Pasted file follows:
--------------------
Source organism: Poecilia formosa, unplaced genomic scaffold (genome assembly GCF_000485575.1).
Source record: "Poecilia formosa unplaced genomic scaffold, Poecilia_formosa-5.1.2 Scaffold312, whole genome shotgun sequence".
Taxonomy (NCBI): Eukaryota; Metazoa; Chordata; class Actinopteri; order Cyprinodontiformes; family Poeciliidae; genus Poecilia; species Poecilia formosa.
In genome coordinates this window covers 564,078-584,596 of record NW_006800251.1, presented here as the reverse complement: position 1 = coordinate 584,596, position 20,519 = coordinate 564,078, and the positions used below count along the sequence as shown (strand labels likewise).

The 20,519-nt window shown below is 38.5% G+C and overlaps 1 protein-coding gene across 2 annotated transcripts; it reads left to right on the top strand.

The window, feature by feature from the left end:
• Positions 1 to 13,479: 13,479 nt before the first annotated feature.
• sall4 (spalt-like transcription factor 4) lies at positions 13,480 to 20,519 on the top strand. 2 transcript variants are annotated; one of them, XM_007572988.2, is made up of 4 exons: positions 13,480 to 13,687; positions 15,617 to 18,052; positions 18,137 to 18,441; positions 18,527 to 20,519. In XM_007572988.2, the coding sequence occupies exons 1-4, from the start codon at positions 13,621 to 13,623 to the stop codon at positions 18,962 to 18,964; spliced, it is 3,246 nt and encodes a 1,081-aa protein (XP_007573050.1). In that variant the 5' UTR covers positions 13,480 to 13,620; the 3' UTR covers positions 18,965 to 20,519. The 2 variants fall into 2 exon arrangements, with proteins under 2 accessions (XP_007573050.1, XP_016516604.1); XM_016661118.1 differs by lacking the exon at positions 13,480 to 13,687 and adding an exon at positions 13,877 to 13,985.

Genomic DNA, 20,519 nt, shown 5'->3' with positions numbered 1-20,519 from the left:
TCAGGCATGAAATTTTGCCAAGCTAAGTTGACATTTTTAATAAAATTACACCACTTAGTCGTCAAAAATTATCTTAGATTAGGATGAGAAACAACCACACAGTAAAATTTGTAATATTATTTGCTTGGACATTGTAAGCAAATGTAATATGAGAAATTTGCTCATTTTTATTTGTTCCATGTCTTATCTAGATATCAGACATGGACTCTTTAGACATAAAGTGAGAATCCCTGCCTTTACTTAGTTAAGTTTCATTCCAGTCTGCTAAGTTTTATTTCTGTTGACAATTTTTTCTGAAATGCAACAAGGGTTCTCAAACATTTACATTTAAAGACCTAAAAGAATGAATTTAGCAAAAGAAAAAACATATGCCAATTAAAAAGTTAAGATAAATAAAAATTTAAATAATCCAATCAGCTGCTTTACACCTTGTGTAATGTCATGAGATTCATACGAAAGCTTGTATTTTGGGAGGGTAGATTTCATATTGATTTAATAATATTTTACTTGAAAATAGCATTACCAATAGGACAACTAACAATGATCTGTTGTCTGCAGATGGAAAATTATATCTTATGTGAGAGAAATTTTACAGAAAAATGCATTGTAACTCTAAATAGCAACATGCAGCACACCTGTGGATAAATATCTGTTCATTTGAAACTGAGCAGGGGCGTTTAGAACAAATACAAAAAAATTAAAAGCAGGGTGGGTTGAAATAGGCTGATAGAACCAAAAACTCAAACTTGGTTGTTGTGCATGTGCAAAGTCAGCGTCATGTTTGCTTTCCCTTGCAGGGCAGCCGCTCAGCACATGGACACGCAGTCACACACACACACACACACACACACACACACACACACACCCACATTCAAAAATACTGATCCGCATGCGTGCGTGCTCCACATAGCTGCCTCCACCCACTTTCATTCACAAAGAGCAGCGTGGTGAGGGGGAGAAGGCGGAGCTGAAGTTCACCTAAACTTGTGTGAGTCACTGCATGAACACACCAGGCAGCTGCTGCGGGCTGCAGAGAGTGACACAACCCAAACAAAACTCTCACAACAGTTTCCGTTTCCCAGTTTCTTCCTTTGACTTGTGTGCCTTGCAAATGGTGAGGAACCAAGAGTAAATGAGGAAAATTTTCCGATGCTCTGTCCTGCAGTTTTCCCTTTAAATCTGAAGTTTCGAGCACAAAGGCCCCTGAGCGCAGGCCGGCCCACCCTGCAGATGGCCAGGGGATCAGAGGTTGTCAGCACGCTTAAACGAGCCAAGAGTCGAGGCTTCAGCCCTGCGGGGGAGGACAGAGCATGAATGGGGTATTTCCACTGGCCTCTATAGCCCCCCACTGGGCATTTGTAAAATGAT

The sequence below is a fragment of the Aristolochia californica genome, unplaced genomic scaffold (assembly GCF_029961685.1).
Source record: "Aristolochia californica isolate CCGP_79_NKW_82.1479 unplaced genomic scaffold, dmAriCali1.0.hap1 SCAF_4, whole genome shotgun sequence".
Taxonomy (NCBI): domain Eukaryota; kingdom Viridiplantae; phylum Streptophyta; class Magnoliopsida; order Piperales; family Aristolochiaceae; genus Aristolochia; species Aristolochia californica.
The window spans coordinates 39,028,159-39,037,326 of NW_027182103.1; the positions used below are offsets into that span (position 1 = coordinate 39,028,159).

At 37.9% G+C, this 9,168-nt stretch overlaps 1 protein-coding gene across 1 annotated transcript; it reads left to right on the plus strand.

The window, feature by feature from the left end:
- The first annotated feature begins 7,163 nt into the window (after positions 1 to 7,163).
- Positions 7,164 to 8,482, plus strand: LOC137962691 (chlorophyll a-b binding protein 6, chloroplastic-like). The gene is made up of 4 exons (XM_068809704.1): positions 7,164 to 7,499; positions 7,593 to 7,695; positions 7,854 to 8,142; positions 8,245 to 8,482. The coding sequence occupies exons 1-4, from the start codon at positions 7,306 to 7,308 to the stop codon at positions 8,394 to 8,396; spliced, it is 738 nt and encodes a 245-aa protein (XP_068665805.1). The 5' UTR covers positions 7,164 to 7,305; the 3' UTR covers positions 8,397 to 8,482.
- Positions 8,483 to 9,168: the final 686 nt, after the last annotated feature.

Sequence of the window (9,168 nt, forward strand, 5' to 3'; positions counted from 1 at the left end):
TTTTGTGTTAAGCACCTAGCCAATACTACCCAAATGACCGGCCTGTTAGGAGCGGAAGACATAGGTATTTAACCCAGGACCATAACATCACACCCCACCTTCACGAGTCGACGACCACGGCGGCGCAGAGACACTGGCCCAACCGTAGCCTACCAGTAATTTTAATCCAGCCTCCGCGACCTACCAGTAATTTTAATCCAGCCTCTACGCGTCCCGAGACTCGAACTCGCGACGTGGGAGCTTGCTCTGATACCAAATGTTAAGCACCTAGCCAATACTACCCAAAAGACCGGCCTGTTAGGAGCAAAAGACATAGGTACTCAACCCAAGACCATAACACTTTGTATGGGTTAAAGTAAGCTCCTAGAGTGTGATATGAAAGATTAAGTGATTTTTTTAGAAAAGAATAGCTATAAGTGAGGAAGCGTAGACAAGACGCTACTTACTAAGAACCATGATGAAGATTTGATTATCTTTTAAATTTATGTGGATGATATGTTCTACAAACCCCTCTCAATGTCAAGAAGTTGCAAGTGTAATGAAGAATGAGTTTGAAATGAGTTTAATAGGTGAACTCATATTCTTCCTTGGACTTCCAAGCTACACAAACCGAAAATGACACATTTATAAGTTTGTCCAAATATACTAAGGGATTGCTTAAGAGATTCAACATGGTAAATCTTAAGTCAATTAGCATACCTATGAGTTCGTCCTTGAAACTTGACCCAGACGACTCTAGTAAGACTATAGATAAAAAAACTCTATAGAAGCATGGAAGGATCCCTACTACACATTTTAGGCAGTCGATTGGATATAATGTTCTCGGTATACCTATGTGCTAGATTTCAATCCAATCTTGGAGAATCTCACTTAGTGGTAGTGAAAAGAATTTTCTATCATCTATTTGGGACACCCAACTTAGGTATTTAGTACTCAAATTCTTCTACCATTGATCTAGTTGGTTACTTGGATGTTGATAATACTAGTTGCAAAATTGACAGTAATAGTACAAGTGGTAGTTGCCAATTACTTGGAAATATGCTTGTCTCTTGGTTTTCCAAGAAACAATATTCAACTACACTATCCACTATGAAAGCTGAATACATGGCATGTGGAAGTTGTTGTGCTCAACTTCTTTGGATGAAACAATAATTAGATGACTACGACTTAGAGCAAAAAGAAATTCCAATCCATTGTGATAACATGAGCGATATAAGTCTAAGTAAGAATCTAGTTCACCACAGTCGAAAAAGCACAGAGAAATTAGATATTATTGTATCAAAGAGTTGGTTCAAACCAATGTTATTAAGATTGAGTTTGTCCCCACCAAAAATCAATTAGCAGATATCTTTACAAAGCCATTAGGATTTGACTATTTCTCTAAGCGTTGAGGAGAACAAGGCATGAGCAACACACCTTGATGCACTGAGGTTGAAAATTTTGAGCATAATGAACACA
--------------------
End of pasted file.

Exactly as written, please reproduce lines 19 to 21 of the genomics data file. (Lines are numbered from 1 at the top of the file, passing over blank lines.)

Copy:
- Positions 8,483 to 9,168: the final 686 nt, after the last annotated feature.

Sequence of the window (9,168 nt, forward strand, 5' to 3'; positions counted from 1 at the left end):
TTTTGTGTTAAGCACCTAGCCAATACTACCCAAATGACCGGCCTGTTAGGAGCGGAAGACATAGGTATTTAACCCAGGACCATAACATCACACCCCACCTTCACGAGTCGACGACCACGGCGGCGCAGAGACACTGGCCCAACCGTAGCCTACCAGTAATTTTAATCCAGCCTCCGCGACCTACCAGTAATTTTAATCCAGCCTCTACGCGTCCCGAGACTCGAACTCGCGACGTGGGAGCTTGCTCTGATACCAAATGTTAAGCACCTAGCCAATACTACCCAAAAGACCGGCCTGTTAGGAGCAAAAGACATAGGTACTCAACCCAAGACCATAACACTTTGTATGGGTTAAAGTAAGCTCCTAGAGTGTGATATGAAAGATTAAGTGATTTTTTTAGAAAAGAATAGCTATAAGTGAGGAAGCGTAGACAAGACGCTACTTACTAAGAACCATGATGAAGATTTGATTATCTTTTAAATTTATGTGGATGATATGTTCTACAAACCCCTCTCAATGTCAAGAAGTTGCAAGTGTAATGAAGAATGAGTTTGAAATGAGTTTAATAGGTGAACTCATATTCTTCCTTGGACTTCCAAGCTACACAAACCGAAAATGACACATTTATAAGTTTGTCCAAATATACTAAGGGATTGCTTAAGAGATTCAACATGGTAAATCTTAAGTCAATTAGCATACCTATGAGTTCGTCCTTGAAACTTGACCCAGACGACTCTAGTAAGACTATAGATAAAAAAACTCTATAGAAGCATGGAAGGATCCCTACTACACATTTTAGGCAGTCGATTGGATATAATGTTCTCGGTATACCTATGTGCTAGATTTCAATCCAATCTTGGAGAATCTCACTTAGTGGTAGTGAAAAGAATTTTCTATCATCTATTTGGGACACCCAACTTAGGTATTTAGTACTCAAATTCTTCTACCATTGATCTAGTTGGTTACTTGGATGTTGATAATACTAGTTGCAAAATTGACAGTAATAGTACAAGTGGTAGTTGCCAATTACTTGGAAATATGCTTGTCTCTTGGTTTTCCAAGAAACAATATTCAACTACACTATCCACTATGAAAGCTGAATACATGGCATGTGGAAGTTGTTGTGCTCAACTTCTTTGGATGAAACAATAATTAGATGACTACGACTTAGAGCAAAAAGAAATTCCAATCCATTGTGATAACATGAGCGATATAAGTCTAAGTAAGAATCTAGTTCACCACAGTCGAAAAAGCACAGAGAAATTAGATATTATTGTATCAAAGAGTTGGTTCAAACCAATGTTATTAAGATTGAGTTTGTCCCCACCAAAAATCAATTAGCAGATATCTTTACAAAGCCATTAGGATTTGACTATTTCTCTAAGCGTTGAGGAGAACAAGGCATGAGCAACACACCTTGATGCACTGAGGTTGAAAATTTTGAGCATAATGAACACA